Twitter Says Its Business Will Close If Accounts Are Blocked Without Reasons

The MeiTY provided Twitter with a letter outlining grave repercussions of noncompliance, including the possibility of commencing criminal proceedings against Twitter’s Chief Compliance Officer. In response, twitter said that its business will close if accounts are blocked without reasons.

Twitter Says Its Business Will Close If Accounts Are Blocked Without Reasons

The Karnataka High Court served notice to the Central Government on Tuesday in response to a writ case filed by Twitter Inc contesting the Centre’s blocking orders, reports Live Law.

A single bench led by Justice Krishna S Dixit adjourned the case to August 25. The Court has enabled Twitter to lodge the blocking orders in sealed cover with the Court. The Court also ordered Twitter to reveal all classified documents with Central Government Counsel.

Senior Advocate Mukul Rohatgi, who appeared on behalf of the microblogging site, claimed that the Ministry of Electronics and Information Technology filed blocking orders against roughly 1100 accounts.

“Rules require for reasons to be recorded and furnished to us on why accounts should be blocked. That is not done. We are answerable to the account-holders why their accounts are blocked. If this continues, my whole business will close”, Rohatgi submitted.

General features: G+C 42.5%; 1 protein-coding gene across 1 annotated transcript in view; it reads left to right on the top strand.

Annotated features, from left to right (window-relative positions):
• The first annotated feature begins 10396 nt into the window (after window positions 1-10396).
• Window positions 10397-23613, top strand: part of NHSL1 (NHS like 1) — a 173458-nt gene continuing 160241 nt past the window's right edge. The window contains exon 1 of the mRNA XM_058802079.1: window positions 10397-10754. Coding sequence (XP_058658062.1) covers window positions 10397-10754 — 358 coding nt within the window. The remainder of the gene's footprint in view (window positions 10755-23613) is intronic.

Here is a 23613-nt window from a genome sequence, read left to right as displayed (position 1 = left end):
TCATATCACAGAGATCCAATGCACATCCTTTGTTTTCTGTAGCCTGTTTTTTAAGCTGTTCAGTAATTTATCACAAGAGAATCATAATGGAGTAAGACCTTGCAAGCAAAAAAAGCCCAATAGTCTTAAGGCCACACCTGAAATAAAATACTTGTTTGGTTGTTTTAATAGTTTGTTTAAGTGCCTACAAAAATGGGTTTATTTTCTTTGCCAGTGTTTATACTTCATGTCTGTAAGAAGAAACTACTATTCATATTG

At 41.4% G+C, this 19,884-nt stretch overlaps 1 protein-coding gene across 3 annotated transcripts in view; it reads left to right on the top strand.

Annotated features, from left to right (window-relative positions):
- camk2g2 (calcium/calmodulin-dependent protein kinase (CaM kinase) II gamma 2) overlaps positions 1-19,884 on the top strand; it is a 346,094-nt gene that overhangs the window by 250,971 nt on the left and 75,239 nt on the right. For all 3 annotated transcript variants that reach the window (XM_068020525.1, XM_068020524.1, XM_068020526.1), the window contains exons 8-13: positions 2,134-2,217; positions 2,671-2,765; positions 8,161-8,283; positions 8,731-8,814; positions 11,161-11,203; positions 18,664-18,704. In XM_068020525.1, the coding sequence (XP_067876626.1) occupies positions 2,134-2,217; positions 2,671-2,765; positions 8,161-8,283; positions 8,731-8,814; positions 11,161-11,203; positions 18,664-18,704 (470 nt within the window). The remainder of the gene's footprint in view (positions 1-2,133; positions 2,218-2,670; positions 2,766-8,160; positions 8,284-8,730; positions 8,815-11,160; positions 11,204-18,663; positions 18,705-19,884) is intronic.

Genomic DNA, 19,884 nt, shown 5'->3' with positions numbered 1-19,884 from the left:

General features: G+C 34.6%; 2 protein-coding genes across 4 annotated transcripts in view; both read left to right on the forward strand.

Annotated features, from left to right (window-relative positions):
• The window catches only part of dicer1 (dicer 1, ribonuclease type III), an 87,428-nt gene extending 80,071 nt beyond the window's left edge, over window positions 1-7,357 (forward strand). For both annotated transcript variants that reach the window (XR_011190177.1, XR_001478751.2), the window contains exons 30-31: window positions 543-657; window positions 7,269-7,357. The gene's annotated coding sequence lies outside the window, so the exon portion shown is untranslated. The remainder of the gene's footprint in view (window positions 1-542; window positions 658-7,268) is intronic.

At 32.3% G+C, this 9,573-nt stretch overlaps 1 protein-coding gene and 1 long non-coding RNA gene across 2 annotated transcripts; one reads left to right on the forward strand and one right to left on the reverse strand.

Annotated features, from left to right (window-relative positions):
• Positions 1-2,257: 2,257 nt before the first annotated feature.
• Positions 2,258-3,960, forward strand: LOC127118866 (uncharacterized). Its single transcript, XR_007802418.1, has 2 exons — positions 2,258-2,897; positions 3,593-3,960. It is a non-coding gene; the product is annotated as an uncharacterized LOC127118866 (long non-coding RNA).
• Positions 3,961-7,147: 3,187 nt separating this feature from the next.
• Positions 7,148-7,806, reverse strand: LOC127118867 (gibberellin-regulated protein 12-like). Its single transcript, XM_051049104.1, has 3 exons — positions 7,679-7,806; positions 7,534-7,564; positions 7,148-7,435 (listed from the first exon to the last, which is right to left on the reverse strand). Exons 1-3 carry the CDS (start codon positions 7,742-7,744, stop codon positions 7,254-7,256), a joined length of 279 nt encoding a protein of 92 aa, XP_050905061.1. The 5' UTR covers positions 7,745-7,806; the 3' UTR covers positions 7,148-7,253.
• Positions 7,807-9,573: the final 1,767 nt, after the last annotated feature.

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The bench informed the senior counsel that the hearing would be held in two weeks since Solicitor General of India Tushar Mehta is sick with COVID. Rohatgi concurred and asked for the case to be posted on August 25th.

The Central Government Counsel urged that the hearing be held behind closed doors (private). The bench stated that it will think about it.

According to the petition, numerous blocking orders given by the Ministry of Electronics and Information Technology (MeiTY) under Section 69A of the Information Technology Act are “procedurally and substantially deficient of the provision” and “demonstrate excessive use of powers and are disproportionate.”

According to the petition, which had been submitted on Tuesday, in June, the MeitY provided Twitter with a letter outlining grave repercussions of noncompliance, including the possibility of commencing criminal proceedings against Twitter’s Chief Compliance Officer, and awarded the company one last chance to cooperate with a series of Blocking Orders. Failure to do so will result in Twitter losing its safe harbor exemption under Section 79(1) of the IT Act, the MeiTY cautioned.

In its petition, Twitter stated that owing to the severity of these threats, it has elected to contest many Blocking Orders imposed by MeitY. According to reports, MeitY is entitled to issue Blocking Orders for materials reported by certain government entities under Section 69A of the Information Technology Act of 2000. This occurs only when MeitY has ascertained that blocking reported content is requisite in the interest of India’s sovereignty and integrity, defense of India, security of the State, friendly relations with foreign States, or public order, or to prevent incitement to the commission of any cognizable offense relating to the foregoing.

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